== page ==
Doctor: Uh, Mr. Griffin, I’m not quite sure how to say this…
[Peter and Lois boggle their eyes]
Doctor: … Kim ‘Baasenger’, ‘Baysenger’, ‘Basenjer’, ‘Bay-singer’? But now, on to the cancer…
[Peter and Lois gasp]
Doctor: You are a cancer, right? You were born in July? Now, on to these test results…
—Family Guy, “Fat Guy Strangler” (11/27/05)
I guess I can tell the whole story, now. If not, I’ll take the beating.
A few months ago, Wife’s father was diagnosed with cancer. It started as an odd lump on the side of his neck that would get alternately larger and smaller, until it stopped getting smaller. Finally he went to see someone, who fortunately turned out to have a medical degree. The doctor took a sample and had it biopsied, and it was sort of a good news/bad news situation. The bad news: duh, cancer. The good news: it’s a very treatable form that has a good survival rate.
[Incidentally, you know what they don’t do in Baltimore that they do in New York? They don’t modulate their voices when they say “cancer.” Around here, they’ll say, “Mr. Smith got cancer.”
On Long Island it’s more like this: “Did you hear about Mrs. Stine? Cancer.” As though saying it aloud will somehow summon it forth. Those wacky Northerners, they’re so superstitious.
For whatever reason, Father-In-Law didn’t want the word to get out about this, so he asked us to keep mum about it. Immediate family only, thanks. And, for the most part, we were pretty good about it.
Not long after the diagnosis and the beginning of The Cancer Omertà, Wife and I were out shopping and were finishing up rather late. We both realized that we hadn’t eaten lunch or dinner and here it was, about 8:30. So clearly we were addled by the hunger because we popped into the Bob Evans restaurant on Belair Road, near the BJ’s Warehouse store. Despite the hour, there was actually a bit of a wait. Wife and I were—despite my advanced age—clearly the youngest couple waiting for a table. I think the average age of everyone else in the waiting area was about 125.
So we gave up our seats in the waiting area and went over to that corner near the register that has all the little rustic (or, should I say, “rustic”) doodads and candles and whatever else. While we were looking, Wife took a good look at all these 125-year-old couples waiting to eat at the Bob Evans. And that’s when she started to cry.
She cried because it wasn’t fair, she cried because her father is younger than these people, she cried because maybe he’ll never get to be one of these 125-year-old people waiting to eat in the Bob Evans restaurant. I managed to get her settled down a little bit when someone called her name.
Wife turned around and it turned out to be an aunt of hers, who wasn’t in the restaurant a minute ago. But she did notice her niece in the corner and came over to say hello. That’s when she saw the red-rimmed eyes and runny nose and asked what was going on.
And, just like that, the code was broken. Well…Wife swore the aunt to secrecy, and that lasted for a few weeks. But here’s how it completely broke free:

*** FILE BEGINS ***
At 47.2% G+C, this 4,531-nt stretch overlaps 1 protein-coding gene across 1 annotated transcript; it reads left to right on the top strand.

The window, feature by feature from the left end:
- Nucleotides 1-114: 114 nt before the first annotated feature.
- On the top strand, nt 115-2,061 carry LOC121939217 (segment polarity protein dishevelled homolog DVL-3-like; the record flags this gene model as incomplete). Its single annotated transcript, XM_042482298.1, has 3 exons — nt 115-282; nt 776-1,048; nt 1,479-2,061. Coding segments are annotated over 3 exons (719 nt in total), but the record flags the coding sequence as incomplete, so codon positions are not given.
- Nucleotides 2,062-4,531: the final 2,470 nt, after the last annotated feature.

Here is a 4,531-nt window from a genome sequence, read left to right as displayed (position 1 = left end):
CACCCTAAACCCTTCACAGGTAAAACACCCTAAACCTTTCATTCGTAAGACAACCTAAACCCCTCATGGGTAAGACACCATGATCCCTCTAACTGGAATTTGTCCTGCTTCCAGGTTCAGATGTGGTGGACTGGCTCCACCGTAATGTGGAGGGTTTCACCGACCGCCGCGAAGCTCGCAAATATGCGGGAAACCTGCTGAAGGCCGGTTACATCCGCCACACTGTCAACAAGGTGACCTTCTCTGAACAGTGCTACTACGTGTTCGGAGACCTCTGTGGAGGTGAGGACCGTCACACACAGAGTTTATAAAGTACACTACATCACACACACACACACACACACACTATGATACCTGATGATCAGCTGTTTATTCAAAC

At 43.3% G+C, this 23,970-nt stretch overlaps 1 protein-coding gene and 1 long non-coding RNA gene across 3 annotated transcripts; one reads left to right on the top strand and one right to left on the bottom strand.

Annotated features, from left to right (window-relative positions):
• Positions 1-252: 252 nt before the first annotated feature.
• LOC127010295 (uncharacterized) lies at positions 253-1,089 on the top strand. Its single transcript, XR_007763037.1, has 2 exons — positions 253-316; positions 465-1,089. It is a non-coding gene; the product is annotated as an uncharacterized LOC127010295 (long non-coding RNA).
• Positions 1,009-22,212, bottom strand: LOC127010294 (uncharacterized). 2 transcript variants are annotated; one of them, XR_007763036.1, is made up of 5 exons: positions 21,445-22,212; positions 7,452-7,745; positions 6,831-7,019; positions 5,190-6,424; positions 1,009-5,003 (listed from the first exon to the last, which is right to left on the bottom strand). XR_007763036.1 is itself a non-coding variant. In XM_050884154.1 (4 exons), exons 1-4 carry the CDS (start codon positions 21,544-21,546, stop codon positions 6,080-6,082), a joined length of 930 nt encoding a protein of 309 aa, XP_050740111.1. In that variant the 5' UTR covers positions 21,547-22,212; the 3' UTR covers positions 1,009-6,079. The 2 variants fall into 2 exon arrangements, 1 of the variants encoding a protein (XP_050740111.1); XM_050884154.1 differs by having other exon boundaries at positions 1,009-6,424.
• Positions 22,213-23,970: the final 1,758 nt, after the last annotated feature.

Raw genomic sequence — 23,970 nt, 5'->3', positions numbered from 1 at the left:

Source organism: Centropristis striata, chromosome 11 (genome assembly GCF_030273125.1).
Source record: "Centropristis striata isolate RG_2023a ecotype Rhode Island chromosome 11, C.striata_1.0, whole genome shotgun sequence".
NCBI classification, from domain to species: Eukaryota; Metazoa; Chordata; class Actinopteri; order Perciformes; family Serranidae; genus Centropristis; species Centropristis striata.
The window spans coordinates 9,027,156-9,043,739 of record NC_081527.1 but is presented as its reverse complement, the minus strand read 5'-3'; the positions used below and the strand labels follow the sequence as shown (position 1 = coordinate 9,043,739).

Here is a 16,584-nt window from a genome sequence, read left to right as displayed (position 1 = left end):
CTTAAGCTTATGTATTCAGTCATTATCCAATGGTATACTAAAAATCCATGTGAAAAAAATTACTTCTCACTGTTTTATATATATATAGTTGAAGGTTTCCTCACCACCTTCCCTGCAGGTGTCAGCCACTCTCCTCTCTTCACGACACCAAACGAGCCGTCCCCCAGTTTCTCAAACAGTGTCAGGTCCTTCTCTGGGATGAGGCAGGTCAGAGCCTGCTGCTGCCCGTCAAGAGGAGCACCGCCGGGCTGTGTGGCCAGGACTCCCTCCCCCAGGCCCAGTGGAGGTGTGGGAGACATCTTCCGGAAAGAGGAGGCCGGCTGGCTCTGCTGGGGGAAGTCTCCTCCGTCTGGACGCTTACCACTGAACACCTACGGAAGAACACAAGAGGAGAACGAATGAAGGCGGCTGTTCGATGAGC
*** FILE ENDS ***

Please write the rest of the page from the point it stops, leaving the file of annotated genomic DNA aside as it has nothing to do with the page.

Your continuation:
Not long after Bob Evans, a co-worker of Wife’s announced that she was forming a team for the Relay For Life, which is an annual event to raise funds for the American Cancer Society. (On Long Island, of course, it’s the American Cancer Society. Heh.) This is a nationwide event, although it doesn’t take place on the same date everywhere. Wife agreed to join the team and set herself a fundraising goal of $200.
In the meantime, I said to her*, “What you SHOULD do, is set a higher goal and, if you make that goal, you can shave your head as a show of solidarity with your father.” She actually looked like she was pondering this idea and, sure enough, when she went back in and discovered that she couldn’t change her “official” goal, she let it be known that if the entire team raised $2000, she’d cut her hair off.
You’ll note, by the way, that great ideas like this are generally great ideas for OTHER people. I wasn’t going to do this craziness.
As the date for the Relay came closer, she and I started pushing the issue a little bit, using email at work and Facebook at home, and pretty soon it became known that Wife was working on this whole hair-cutting thing as a team goal. When her relatives started asking her why she would do such a thing, she finally told them that it was because of her father.
So the team reached its goal and, one fine evening a couple of nights before the Relay, Wife and I went up to her parents’ house. Her brother came by with electric clippers, and he and I went to work on cutting her hair down. That’s the first cut, to the left. Her mom, and her dad, and Wee One, and her brother’s two boys sat in rapt awe as we brought it down to about one inch, then did a second run at the 1/8” level. Wife didn’t want to go totally bald so that’s where we stopped. You can see, though, that she was quite hairless by the time we finished. Her mother just kept saying, “Oh, my” as the hair fell onto the sheet that was laid out. Her father watched but didn’t really say anything until it was done.
So at this point:
- I’ve got a wife who, at this point still endures the risk of sunburn to her scalp when she goes outside;
- her dad is, in fact, responding quite well to treatment. He finishes chemo in another couple of weeks, then they’ll put him through some tests to see what else might need to be done;
- and the ACS has another $4000 to work with thanks to her team and thanks especially to Wife, who raised over $700.
As for me? Well, it’s all blog fodder, isn’t it.
*For the record, pretty much anything related to our conversations is going to be a paraphrasing. I’m sure it was a series of exchanges that would bore you into blowing your brains out.